Continued weakness in commodity prices is certainly showing up in farmers’ balance sheets, and it’s also apparent in tax collection trends in agricultural states like Iowa, according to an economist who closely monitors the Midwest economy.

The recent downward revisions in Iowa’s tax revenues that have forced budget revisions by the state legislature, clearly show the continued importance of agriculture to the state economy, said Ernie Goss, an economist at Creighton University in Omaha. "It’s pretty clear that downturn in agriculture is having a major impact on state revenues," he said.

The Iowa Revenue Estimating Conference (REC) last month lowered the state’s fiscal 2017 revenue estimate to $7.106 billion, down nearly $131 million from an estimate made in December. The decrease is in addition to the $117 million in de-appropriations made in January.

The estimate for fiscal year 2018 was also reduced by $191.8 million from the December projection.

Iowa is not alone, the Creighton economist said. Tax collections are coming up short in other states where the economy is driven by agriculture, including Nebraska and Kansas, he said.

A surprise in cities

That’s often a surprise to people in the state’s urban areas, like Des Moines and Cedar Rapids, which are seeing growth in real estate, retail and manufacturing and wonder why state tax collections are not meeting expectations, Goss said.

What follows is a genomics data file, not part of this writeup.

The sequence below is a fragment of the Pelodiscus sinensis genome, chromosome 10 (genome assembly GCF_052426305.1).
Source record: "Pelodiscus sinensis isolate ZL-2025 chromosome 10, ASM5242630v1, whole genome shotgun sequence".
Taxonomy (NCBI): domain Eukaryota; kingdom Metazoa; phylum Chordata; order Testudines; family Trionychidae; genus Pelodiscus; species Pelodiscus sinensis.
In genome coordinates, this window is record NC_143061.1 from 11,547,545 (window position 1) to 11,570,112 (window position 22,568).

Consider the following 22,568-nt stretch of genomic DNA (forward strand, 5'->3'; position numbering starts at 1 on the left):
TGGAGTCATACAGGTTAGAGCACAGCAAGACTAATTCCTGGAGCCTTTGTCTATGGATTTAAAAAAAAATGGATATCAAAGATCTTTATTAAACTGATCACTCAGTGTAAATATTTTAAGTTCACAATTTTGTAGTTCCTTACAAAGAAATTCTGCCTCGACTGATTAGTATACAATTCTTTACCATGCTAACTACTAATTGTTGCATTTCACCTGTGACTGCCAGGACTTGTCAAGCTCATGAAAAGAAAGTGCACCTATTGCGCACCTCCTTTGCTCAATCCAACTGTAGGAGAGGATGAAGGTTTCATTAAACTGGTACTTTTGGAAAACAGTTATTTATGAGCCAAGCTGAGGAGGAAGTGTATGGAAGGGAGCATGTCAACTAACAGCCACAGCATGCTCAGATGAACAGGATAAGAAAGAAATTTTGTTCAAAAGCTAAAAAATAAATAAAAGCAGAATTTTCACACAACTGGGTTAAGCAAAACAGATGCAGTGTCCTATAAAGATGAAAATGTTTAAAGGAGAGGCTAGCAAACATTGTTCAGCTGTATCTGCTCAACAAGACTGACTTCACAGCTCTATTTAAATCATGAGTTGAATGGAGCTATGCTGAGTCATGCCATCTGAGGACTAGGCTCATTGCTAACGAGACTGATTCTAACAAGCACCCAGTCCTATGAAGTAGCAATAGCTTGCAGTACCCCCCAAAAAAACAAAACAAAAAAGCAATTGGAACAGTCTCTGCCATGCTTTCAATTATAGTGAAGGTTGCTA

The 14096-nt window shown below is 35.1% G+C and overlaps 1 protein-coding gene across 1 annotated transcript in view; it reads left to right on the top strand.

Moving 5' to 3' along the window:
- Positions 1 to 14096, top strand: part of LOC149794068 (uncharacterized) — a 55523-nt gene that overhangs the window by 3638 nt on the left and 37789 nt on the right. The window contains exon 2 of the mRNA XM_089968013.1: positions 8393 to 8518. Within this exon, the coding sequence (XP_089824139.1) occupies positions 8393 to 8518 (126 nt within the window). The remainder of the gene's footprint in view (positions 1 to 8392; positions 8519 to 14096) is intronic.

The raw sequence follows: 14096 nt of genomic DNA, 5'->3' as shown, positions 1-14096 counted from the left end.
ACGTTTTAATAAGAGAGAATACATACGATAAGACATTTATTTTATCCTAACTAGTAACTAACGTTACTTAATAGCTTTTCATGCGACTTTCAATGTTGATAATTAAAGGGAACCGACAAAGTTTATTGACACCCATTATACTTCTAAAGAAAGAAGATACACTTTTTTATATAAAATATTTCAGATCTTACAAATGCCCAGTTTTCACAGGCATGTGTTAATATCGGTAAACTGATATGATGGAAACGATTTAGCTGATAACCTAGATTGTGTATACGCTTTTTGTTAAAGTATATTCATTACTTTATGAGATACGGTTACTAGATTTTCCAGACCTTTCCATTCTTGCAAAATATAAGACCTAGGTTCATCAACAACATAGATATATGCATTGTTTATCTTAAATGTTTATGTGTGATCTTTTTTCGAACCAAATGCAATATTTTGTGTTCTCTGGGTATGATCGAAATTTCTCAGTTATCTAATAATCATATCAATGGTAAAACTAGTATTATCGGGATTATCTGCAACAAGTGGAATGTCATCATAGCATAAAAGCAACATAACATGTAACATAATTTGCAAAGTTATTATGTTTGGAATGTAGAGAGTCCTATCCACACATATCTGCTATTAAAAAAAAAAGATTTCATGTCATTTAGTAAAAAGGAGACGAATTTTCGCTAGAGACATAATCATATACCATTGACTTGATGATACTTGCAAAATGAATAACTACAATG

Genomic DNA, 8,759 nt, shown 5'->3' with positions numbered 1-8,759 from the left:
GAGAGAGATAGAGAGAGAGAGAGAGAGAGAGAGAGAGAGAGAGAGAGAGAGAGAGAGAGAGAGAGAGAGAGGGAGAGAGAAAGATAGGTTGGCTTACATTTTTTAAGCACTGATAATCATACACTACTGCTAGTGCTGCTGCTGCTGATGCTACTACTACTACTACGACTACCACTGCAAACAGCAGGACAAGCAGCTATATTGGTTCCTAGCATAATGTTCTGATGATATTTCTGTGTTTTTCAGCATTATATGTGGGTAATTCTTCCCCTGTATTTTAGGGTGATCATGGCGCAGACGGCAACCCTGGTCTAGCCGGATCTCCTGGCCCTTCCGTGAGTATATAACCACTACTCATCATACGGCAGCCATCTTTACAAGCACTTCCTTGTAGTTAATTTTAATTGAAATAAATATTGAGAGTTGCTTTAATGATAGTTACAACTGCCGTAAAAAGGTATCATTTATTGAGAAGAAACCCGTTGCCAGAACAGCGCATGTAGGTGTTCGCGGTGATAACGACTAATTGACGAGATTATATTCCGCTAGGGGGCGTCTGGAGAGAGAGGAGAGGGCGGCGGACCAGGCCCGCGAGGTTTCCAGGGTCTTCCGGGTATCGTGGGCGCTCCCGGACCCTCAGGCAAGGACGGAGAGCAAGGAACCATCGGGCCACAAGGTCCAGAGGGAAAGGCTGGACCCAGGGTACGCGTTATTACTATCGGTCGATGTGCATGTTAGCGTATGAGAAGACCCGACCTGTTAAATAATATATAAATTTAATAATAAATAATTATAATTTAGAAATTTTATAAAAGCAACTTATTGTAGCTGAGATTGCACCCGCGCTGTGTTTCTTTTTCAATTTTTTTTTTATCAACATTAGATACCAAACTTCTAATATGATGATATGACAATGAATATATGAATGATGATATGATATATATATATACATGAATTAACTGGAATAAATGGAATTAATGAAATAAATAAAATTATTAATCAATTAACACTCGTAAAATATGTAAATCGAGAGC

"The urban areas are doing better, but it’s not enough to offset the extended downturn we’ve seen in agriculture," Goss said.

The enduring weakness in agriculture is clear in Goss’ monthly look at the region’s rural economy, called the Rural Mainstreet Index. The index, which is based on banker surveys, tracks the economic health of rural communities in Iowa and nine other Midwestern and Mountain states that are heavily dependent on farming, ranching and energy production.

The March reading of the Rural Mainstreet Index slipped to 45.3 from 45.8 in February. That marked the 19th consecutive month the index was below 50 percent, which considers growth neutral. The last time the index was above that 50 mark was in the summer of 2015.

The March Rural Mainstreet index for Iowa fell to 40 from 46.1 in February.

Main Street squeeze

"Weak farm commodity prices continue to squeeze rural Main Street economies," Goss said about the index. He noted that over the last 12 months, livestock commodity prices have tumbled by 6.6 percent, and grain commodity prices have slumped by 0.9 percent.

The impact of the downturn in the rural economy spreads beyond the farm into rural communities, Goss noted. With farmers cutting back on expenses, equipment dealers, merchants and other suppliers are feeling the pinch, he said.

"You can really see it when you drive around the countryside these days and see all of the inventory in dealer lots," Goss said. "There are just a lot of signs of weakness right now."